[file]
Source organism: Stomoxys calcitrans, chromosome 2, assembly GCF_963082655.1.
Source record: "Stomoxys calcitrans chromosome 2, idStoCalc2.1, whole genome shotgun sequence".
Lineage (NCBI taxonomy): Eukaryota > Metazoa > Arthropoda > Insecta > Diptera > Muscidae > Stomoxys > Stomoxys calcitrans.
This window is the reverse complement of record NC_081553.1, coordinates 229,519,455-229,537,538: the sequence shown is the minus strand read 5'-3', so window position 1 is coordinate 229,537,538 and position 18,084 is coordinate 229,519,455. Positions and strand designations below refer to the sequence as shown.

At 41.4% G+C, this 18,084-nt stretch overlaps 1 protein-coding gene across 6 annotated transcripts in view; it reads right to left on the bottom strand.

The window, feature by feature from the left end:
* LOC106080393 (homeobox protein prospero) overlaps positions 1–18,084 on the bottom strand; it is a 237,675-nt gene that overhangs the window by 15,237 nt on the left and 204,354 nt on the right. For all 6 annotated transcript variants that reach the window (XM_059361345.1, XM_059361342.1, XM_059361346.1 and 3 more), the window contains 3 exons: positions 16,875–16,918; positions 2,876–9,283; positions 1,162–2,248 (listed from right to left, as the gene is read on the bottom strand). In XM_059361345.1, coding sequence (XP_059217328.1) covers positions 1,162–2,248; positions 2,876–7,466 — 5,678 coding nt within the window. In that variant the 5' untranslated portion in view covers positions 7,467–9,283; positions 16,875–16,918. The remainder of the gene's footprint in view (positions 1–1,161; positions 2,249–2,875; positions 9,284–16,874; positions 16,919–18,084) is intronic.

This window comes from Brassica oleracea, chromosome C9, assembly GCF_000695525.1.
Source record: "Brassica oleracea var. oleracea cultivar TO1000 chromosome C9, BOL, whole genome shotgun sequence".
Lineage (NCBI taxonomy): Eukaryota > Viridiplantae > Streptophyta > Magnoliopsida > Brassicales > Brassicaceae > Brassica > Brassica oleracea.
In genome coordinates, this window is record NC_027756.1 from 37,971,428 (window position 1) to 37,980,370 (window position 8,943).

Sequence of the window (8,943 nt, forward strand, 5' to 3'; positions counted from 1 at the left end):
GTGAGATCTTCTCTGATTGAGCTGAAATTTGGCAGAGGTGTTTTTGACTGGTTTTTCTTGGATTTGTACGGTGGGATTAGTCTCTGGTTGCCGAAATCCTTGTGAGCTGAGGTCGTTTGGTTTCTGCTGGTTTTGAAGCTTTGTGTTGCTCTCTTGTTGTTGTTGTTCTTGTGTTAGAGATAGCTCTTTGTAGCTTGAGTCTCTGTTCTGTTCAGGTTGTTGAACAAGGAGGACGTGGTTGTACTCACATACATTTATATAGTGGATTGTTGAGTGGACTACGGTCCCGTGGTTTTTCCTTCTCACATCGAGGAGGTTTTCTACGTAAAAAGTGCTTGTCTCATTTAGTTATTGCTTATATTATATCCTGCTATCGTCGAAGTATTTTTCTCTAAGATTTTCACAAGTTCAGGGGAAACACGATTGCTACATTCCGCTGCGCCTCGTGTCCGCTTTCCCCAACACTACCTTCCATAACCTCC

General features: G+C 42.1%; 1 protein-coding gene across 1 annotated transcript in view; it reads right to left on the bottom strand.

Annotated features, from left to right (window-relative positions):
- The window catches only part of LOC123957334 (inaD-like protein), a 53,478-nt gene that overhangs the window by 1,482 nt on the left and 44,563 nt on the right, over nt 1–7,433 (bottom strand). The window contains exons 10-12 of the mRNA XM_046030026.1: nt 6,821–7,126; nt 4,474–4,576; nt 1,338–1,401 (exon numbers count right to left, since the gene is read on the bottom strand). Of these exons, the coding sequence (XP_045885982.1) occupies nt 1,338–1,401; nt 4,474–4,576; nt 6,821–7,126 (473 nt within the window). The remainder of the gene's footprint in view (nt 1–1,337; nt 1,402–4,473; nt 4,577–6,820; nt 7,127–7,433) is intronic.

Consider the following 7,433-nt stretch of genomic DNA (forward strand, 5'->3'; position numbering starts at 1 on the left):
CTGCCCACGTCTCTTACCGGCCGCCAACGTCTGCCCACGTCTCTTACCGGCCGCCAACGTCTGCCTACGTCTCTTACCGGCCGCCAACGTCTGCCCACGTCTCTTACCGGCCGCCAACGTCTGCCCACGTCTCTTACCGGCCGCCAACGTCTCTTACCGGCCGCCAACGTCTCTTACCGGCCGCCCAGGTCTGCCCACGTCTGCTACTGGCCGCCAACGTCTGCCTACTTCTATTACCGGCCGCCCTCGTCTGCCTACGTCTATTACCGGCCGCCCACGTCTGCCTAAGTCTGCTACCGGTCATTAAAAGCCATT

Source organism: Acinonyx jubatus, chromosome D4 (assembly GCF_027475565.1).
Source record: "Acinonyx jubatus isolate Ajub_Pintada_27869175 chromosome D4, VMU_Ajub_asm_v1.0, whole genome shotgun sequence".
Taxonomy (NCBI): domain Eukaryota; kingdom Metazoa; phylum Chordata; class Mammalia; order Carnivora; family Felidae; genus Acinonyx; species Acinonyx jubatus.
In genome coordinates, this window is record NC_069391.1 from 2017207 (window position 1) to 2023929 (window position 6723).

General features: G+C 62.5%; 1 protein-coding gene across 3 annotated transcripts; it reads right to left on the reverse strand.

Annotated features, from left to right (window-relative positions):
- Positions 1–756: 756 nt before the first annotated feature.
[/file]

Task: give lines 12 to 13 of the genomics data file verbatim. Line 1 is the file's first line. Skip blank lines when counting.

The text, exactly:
Sequence of the window (8,943 nt, forward strand, 5' to 3'; positions counted from 1 at the left end):
GTGAGATCTTCTCTGATTGAGCTGAAATTTGGCAGAGGTGTTTTTGACTGGTTTTTCTTGGATTTGTACGGTGGGATTAGTCTCTGGTTGCCGAAATCCTTGTGAGCTGAGGTCGTTTGGTTTCTGCTGGTTTTGAAGCTTTGTGTTGCTCTCTTGTTGTTGTTGTTCTTGTGTTAGAGATAGCTCTTTGTAGCTTGAGTCTCTGTTCTGTTCAGGTTGTTGAACAAGGAGGACGTGGTTGTACTCACATACATTTATATAGTGGATTGTTGAGTGGACTACGGTCCCGTGGTTTTTCCTTCTCACATCGAGGAGGTTTTCTACGTAAAAAGTGCTTGTCTCATTTAGTTATTGCTTATATTATATCCTGCTATCGTCGAAGTATTTTTCTCTAAGATTTTCACAAGTTCAGGGGAAACACGATTGCTACATTCCGCTGCGCCTCGTGTCCGCTTTCCCCAACACTACCTTCCATAACCTCC